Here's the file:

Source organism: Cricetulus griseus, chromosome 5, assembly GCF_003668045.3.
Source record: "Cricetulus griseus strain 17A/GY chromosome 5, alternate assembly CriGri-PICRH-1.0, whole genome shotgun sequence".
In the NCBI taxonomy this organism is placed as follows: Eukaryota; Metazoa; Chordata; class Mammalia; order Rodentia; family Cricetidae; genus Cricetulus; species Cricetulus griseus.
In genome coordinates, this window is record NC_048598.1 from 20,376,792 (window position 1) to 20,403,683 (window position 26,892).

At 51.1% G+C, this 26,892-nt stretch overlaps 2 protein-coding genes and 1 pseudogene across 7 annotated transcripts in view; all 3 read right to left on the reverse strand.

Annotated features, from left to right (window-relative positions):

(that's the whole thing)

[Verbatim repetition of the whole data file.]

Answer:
Source organism: Cricetulus griseus, chromosome 5, assembly GCF_003668045.3.
Source record: "Cricetulus griseus strain 17A/GY chromosome 5, alternate assembly CriGri-PICRH-1.0, whole genome shotgun sequence".
In the NCBI taxonomy this organism is placed as follows: Eukaryota; Metazoa; Chordata; class Mammalia; order Rodentia; family Cricetidae; genus Cricetulus; species Cricetulus griseus.
In genome coordinates, this window is record NC_048598.1 from 20,376,792 (window position 1) to 20,403,683 (window position 26,892).

At 51.1% G+C, this 26,892-nt stretch overlaps 2 protein-coding genes and 1 pseudogene across 7 annotated transcripts in view; all 3 read right to left on the reverse strand.

Annotated features, from left to right (window-relative positions):